What matters most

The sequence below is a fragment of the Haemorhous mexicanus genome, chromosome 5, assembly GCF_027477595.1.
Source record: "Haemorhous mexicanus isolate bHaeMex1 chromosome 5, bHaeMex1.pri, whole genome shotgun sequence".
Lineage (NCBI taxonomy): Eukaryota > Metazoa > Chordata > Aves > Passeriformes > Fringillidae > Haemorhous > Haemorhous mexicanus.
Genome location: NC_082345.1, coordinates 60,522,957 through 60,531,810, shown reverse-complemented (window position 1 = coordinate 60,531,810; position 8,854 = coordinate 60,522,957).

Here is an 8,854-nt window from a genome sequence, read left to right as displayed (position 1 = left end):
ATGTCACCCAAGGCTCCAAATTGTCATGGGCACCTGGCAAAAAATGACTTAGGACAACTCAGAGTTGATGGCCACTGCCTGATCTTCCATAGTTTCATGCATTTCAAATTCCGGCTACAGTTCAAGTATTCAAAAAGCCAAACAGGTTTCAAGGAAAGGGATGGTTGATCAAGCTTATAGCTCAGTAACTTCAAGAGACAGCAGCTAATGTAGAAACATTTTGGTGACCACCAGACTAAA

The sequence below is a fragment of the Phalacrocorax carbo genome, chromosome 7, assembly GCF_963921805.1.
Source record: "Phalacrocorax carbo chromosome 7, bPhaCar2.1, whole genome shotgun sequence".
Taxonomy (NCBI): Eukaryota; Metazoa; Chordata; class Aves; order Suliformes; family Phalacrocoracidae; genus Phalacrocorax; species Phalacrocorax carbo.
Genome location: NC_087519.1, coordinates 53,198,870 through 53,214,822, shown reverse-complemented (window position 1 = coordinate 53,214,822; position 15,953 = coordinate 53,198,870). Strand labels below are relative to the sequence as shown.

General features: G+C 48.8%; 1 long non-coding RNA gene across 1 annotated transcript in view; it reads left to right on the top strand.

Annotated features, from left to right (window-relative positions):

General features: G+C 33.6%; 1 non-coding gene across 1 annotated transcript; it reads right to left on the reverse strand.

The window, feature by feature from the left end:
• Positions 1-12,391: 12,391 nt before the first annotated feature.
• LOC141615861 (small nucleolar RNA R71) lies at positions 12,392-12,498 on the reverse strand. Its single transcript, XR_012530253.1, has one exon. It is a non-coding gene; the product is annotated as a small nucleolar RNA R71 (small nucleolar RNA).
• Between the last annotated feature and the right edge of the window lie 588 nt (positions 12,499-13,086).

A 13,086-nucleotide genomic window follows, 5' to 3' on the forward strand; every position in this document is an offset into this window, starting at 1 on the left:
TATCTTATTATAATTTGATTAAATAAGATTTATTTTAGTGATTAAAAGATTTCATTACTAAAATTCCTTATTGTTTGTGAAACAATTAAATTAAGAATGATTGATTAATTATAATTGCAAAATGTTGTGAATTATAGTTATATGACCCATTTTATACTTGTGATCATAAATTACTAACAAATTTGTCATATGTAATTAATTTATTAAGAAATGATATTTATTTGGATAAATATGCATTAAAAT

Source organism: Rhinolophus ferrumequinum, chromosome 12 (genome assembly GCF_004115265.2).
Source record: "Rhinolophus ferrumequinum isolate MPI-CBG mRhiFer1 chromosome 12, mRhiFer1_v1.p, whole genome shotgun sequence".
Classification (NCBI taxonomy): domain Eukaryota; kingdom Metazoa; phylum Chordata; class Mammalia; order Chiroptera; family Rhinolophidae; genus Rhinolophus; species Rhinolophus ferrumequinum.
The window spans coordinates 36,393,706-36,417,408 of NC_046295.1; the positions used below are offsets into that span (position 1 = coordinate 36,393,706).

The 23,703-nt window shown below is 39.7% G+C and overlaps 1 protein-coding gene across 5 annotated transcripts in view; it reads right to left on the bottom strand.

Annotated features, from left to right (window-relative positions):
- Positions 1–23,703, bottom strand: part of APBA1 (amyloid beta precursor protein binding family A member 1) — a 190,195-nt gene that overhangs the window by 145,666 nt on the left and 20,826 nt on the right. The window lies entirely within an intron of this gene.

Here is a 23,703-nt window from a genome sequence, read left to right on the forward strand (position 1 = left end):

In yesterday's post I suggested that to answer to the age old question, are bits just bits, requires us to first change the question. The question we should be asking is, how can identical bits sound different when played back on different hardware. Asking the opposite–how can identical bits sound different–is a circular question with only one correct answer: they cannot. For clarity sake, let's all agree that stored data is the same regardless of its storage medium: solid state hard drive, mechanical hard drive, USB stick, optical disc. Armed with these sets of facts, let's dive in and see how things might differ. Take for example the fact that nearly every CD transport made sounds different, then add to that disc treatments, like cleaning and optical enhancers, seem to further improve performance, and a pattern begins to emerge. Identical data sounds different depending on the mechanism delivering that data. Optical data has no timing information included on the disc itself. Same with hard drives. Data, is data. Timing information associated with retrieved data is added later. In the case of a transport, a variable clock is used to send bits out to the DAC. That clock within the transport becomes the master timing element for the DAC - and it must be variable. Why? Because the output speed of the optical reading mechanism varies according to the quality of your disc, and where it is reading–beginning, middle or end. These timing changes are what make the audible differences, not the bits themselves. Realizing what causes these issues is what lead us to develop the PerfectWave Memory player. Simple in concept, the memory player uses a big buffer to store the data retrieved from the disc before delivering it to the DAC. Why does that matter? It matters because of just one thing. It permits the use of a fixed, low jitter clock–where all other transports must rely upon a higher jitter variable clock. Is it perfect? No, certainly not. But we arrive closer to perfect by employing this simple idea. Viewed from afar, it's tempting to think the memory player is performing some magic–because discs just sound better. But the truth is, it isn't better, it just isn't as bad. And perhaps that seems a silly distinction, but I would argue that demystifying magic helps us understand what's really going on in an increasingly complex world. Tomorrow, let's look at why solid state vs. mechanical hard drives sound different.
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